- The basic formula the credit reporting agencies optimize this portion of your credit score is by dividing the balance of your credit card by the credit card credit limit
- The smaller the number the better but it cannot be zero
- For example, if you have a $900 balance on your credit card and the credit limit is $1,000, you would divide the $900 by $1,000 and you get a factor of 0.90 which is a high factor
- However, if you had a $100 balance on your $1,000 credit limit credit card, you get a factor of 0.10 which is a lower factor
- However, if you have a zero balance on your credit card balance and the credit limit is $1,000, anything divided into zero will yield zero so there will be no positive credit score impact
That is the reason we recommend a $10 credit limit.
Waiting Period After Bankruptcy To Qualify for Home Loan
Mandatory waiting period requirements to qualify for home loans after bankruptcy depends on the particular loan program.
- There is a 2 year mandatory waiting period for a home buyer to be able to apply for a mortgage loan in from the discharge date of Chapter 7 bankruptcy on FHA and VA Loans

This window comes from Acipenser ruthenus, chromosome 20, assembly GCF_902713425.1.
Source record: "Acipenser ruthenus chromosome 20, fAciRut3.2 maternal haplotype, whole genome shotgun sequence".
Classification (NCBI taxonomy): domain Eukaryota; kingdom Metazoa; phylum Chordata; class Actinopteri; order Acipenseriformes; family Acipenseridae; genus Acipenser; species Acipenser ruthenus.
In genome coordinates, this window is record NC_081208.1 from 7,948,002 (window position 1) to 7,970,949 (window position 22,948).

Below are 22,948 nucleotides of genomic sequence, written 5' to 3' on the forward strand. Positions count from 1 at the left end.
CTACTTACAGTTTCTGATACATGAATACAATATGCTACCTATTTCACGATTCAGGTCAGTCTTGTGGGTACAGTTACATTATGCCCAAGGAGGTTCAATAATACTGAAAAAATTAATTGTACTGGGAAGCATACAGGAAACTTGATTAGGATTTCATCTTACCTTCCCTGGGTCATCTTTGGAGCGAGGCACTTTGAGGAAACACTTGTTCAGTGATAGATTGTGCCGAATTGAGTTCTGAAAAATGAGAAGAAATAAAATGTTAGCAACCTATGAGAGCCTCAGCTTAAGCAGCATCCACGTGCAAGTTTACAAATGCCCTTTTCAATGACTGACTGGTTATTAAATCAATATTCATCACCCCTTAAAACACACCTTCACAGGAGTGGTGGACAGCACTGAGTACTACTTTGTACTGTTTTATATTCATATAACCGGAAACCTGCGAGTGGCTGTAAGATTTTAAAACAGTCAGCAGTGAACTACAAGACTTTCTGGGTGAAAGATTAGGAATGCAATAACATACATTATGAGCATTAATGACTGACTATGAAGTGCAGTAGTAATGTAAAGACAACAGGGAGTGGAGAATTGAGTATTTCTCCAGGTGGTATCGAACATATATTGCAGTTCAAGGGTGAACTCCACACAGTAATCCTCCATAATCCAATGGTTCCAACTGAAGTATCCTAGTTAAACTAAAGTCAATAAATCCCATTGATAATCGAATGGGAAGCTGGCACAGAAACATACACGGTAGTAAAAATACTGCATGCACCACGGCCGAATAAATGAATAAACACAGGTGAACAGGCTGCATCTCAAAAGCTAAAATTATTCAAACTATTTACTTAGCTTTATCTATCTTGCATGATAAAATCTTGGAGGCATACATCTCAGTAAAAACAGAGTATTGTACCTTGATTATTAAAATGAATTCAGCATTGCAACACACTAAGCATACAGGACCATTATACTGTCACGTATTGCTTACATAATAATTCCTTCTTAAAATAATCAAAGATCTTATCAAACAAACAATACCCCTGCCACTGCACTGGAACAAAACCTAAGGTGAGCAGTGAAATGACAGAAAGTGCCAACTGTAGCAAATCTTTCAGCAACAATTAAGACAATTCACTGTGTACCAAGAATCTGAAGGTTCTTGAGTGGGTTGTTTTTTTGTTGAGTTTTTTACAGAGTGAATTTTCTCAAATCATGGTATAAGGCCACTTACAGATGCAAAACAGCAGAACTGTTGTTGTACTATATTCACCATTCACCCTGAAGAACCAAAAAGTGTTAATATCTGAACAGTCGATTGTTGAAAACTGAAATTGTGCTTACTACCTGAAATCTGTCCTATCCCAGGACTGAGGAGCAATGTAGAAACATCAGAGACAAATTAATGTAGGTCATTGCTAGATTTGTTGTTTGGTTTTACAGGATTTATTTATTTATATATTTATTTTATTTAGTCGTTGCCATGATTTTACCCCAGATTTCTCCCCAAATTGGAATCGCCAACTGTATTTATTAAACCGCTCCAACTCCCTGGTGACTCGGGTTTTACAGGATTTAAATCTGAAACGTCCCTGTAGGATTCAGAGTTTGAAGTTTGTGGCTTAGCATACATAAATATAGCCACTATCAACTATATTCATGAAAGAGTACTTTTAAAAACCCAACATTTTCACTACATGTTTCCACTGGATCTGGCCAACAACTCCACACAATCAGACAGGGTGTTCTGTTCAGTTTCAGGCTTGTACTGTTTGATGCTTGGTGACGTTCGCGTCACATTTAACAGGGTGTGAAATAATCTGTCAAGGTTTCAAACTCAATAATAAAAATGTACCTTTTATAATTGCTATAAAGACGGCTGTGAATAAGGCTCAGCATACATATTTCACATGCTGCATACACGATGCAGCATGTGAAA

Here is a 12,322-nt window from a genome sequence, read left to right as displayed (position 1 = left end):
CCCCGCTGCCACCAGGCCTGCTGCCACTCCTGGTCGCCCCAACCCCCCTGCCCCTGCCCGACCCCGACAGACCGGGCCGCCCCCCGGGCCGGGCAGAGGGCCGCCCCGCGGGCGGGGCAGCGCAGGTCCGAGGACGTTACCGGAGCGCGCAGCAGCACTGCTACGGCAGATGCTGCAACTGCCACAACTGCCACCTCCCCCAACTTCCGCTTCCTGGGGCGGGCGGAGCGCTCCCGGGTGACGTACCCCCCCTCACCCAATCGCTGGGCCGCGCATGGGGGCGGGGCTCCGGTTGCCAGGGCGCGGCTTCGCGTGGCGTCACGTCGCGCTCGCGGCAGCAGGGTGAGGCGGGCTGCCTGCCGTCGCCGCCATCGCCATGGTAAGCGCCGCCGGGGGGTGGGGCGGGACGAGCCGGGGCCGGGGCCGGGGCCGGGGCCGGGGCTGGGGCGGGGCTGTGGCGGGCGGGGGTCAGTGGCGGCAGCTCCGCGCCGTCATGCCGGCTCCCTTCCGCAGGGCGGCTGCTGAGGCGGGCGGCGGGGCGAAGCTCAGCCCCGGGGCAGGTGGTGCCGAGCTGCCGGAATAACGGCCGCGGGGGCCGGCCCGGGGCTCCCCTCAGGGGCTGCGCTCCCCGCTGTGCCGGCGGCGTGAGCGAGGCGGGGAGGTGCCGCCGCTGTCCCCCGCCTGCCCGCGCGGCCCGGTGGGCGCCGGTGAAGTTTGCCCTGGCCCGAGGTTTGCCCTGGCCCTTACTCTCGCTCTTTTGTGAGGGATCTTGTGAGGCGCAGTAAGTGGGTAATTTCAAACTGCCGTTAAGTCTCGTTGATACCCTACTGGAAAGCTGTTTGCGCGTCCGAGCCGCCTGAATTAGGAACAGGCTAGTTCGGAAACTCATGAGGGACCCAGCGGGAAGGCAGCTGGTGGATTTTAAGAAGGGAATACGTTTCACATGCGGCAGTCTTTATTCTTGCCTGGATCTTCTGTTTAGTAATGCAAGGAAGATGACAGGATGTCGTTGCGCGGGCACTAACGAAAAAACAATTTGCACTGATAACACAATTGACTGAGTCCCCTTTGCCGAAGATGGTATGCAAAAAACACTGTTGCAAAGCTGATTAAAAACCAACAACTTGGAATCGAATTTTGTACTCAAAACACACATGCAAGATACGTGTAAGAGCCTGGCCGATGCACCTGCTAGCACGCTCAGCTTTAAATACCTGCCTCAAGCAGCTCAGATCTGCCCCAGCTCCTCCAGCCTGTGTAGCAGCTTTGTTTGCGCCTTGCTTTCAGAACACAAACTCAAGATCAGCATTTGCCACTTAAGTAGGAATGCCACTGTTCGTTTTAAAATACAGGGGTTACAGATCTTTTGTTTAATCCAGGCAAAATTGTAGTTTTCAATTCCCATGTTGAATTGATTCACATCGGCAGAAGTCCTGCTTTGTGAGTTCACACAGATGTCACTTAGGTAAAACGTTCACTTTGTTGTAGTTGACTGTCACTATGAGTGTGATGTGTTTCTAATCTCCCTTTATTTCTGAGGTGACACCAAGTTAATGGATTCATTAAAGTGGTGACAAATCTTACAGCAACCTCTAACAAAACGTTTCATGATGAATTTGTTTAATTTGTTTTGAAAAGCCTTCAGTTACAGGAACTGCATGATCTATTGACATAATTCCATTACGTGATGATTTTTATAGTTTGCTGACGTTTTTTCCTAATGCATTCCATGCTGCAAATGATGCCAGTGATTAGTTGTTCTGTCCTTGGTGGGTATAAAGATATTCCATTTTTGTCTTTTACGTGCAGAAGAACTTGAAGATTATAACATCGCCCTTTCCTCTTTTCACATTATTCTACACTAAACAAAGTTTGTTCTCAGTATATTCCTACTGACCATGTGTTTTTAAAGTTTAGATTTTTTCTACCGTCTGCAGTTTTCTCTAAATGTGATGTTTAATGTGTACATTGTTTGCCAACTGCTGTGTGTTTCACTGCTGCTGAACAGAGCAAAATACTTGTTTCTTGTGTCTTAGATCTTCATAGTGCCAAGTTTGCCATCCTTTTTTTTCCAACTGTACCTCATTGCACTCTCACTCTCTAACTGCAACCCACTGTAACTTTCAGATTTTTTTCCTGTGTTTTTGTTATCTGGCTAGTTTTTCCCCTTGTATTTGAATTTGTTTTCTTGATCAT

- The waiting period is 3 years after bankruptcy to qualify for USDA Loans
- There is a four year waiting period after Chapter 7 Bankruptcy discharge date to qualify for conventional loans
- There is a two year waiting period to qualify for Conventional Loans after Chapter 13 Bankruptcy discharge date
- There is a four year waiting period to qualify for Conventional Loans after Chapter 13 Bankruptcy dismissal date
There are no waiting period requirements to qualify for Non-QM Loans after Chapter 7 and/or Chapter 13 Bankruptcy discharge date. However, Non-QM Loans require 10% to 20% down payment. The amount of down payment depends on the borrowers credit scores.
Qualifying For Home Purchase After Bankruptcy: Waiting Period After Chapter 13 Bankruptcy
VA and FHA Loans allows borrowers to qualify for VA and FHA Loans during Chapter 13 Bankruptcy Repayment Plan with Trustee Approval. Chapter 13 does not need to be discharged. It needs to be a manual underwrite and does not have to be discharged. There is a one-year mandatory waiting period for a home buyer to be able to apply for FHA and VA Loans during Chapter 13 bankruptcy Repayment Plan. There are no waiting period requirements after Chapter 13 Bankruptcy discharge date. However, any Chapter 13 Bankruptcy that has not been seasoned for 2 years after Chapter 13 Bankruptcy discharge date needs to be manually underwritten.
- If you filed Chapter 7 or Chapter 13 bankruptcy and are interested in being a homeowner, please contact me at 262-716-8151 or text us for faster response
- Or email us at email@example.com
- You can also visit me at www.gustancho.com
- You can contact me even though your waiting period is not over
- I can help you in repairing and rebuilding your credit so that you will be able to qualify for a mortgage loan once the mandatory waiting period is over
- Gustan Cho Associates at Loan Cabin Inc. are direct lenders with a national 5-star reputation for not having any overlays on government and conventional loans